If signs begin to point to asthma, your doctor may use a computerized device called a spirometer to check how well your lungs are working. Spirometry is a type of pulmonary function test. You’ll be asked to take a deep breath in and then breathe out as hard as you can into the machine. The spirometer shows the amount of air you are able to breathe in and out and how fast you did it over a certain time period. If your airways are inflamed and narrowed, or if the muscles around your airways tighten up, the results will show it.

Other medical tests may be used to confirm a diagnosis of asthma.

  • Tests for related conditions, such as gastroesophageal reflux disease (GERD) or obstructive sleep apnea
  • A test for sinus disease
  • Allergy testing (skin prick or blood) to determine if allergens are triggering asthma
  • A chest x-ray or electrocardiogram to check for foreign objects in the airways or signs of separate lung or heart disease

Penicillin Allergy Testing

Immediate allergic reactions to penicillins typically occur quickly (less than an hour) after receiving a dose of the medication, and often occur in patients who have tolerated previous courses of penicillin without issue. Symptoms frequently involve the skin and include:
•    Hives (also known as welts or urticaria, a raised, itchy rash)
•    Swelling commonly around the face and extremities such as hands and feet)

Treatment of these reactions usually involves an antihistamine and sometimes an oral or injected corticosteroid.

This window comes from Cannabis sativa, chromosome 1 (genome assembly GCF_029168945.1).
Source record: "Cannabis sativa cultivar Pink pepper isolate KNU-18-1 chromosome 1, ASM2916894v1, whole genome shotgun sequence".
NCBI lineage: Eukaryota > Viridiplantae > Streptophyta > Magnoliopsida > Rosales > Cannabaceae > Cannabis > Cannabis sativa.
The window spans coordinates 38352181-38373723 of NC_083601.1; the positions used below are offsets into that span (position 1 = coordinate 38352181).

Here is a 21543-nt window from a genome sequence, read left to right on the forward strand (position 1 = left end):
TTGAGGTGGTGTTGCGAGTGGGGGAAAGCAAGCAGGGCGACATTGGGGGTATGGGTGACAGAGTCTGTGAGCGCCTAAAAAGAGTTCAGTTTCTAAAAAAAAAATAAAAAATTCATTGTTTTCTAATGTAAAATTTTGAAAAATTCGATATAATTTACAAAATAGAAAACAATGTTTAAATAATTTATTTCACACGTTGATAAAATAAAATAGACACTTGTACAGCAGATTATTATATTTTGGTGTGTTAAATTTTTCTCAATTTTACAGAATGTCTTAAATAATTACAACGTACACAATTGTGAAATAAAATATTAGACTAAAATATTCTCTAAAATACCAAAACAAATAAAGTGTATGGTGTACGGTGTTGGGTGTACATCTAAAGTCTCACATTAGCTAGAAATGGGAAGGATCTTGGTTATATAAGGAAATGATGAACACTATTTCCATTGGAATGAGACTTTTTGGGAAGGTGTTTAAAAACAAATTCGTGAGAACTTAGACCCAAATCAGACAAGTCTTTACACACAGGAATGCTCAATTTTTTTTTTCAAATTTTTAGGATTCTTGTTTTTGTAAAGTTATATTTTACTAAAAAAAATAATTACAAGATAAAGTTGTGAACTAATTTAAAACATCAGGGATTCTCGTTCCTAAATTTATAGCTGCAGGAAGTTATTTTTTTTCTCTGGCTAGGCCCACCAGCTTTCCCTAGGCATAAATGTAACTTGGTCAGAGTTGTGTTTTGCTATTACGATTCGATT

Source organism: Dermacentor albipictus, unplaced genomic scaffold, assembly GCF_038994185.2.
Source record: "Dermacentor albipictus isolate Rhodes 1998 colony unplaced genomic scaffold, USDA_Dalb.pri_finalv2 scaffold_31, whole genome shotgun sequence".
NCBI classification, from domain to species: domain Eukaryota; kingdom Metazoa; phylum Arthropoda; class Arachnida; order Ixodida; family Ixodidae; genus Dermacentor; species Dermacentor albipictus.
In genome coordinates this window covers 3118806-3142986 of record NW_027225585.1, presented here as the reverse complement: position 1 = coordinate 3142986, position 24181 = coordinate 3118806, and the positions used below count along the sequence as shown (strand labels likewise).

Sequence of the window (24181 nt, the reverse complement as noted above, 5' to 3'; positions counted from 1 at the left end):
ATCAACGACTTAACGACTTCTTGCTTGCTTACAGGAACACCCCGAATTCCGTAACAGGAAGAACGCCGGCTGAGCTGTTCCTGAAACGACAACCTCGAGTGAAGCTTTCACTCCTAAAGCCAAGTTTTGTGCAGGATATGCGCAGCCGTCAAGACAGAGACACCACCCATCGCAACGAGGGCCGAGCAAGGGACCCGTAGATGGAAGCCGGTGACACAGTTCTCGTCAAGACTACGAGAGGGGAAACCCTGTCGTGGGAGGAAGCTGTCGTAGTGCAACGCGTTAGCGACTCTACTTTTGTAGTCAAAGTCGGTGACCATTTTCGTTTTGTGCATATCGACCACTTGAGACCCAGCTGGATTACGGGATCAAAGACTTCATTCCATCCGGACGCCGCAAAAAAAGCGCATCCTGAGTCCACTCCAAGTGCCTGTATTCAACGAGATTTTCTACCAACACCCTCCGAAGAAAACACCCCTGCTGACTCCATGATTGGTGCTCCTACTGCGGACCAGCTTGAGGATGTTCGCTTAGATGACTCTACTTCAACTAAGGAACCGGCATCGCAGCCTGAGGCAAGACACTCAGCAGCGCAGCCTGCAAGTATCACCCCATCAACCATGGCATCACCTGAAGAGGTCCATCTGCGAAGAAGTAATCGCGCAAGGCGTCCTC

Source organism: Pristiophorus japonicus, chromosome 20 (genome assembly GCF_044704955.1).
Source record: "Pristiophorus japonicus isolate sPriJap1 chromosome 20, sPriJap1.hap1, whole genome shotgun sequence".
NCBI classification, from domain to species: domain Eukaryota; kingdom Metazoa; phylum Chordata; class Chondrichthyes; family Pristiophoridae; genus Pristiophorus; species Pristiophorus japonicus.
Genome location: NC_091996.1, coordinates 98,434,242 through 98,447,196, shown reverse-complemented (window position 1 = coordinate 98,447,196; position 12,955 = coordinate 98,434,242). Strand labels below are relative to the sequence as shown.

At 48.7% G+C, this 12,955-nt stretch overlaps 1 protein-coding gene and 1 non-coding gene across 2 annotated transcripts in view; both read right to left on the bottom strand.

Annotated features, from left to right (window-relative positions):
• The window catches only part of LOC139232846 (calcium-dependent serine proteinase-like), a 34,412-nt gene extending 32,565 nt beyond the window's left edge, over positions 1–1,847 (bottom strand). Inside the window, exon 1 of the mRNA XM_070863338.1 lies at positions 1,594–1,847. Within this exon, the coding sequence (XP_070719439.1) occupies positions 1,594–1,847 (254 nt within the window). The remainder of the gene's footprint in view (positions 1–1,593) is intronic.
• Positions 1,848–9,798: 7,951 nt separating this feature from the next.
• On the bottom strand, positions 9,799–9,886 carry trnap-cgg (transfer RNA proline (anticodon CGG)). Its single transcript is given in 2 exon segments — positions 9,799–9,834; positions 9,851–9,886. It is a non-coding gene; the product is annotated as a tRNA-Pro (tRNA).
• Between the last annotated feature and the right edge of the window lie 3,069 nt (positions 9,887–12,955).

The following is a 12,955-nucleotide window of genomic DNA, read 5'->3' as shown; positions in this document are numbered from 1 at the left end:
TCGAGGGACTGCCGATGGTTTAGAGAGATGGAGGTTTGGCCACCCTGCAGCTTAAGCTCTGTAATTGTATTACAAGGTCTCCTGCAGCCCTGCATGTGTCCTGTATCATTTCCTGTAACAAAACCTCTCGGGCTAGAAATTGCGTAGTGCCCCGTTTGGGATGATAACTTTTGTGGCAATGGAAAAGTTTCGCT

In rare cases, more serious reactions that suggest anaphylaxis can occur, including the following:
•    Swelling of the tongue, throat and lips
•    Respiratory symptoms such as difficulty breathing, coughing, chest tightness, wheezing
•    Light-headedness, loss of consciousness (caused by low blood pressure)

These symptoms require immediate treatment with epinephrine, which can be given with an autoinjector if available, and/or at the nearest emergency room or by calling Emergency Medical Services. Additional treatments may include albuterol to treat respiratory symptoms, IV fluids, and corticosteroids.

Penicillin allergy can be evaluated by an allergist / immunologist, who will obtain a careful history and perform skin testing.

This test involves pricking the skin with two forms of penicillins (each of which mimics the forms of penicillin that are found in the blood when a patient takes the drug) and a subsequent intra-dermal test (placing a small amount of each form of penicillin just under the skin). If these tests are negative, it is very unlikely that a penicillin allergy is present. In many instances after negative testing, a dose of an oral penicillin is also given, followed by an observation period. If there is no reaction, the patient is not at risk of having a serious immediate reaction and penicillins can be used thereafter. It typically takes about 2 to 3 hours to perform all of the testing.

In cases of a positive penicillin test, either the skin prick or intra-dermal test will produce a red, raised bump, signifying the presence of an allergy to the medication.

Penicillins need to be avoided and a different antibiotic will be needed to treat infections. If a penicillin is needed, a desensitization procedure can be performed under the care of an allergist / immunologist to temporarily allow the drug to be used.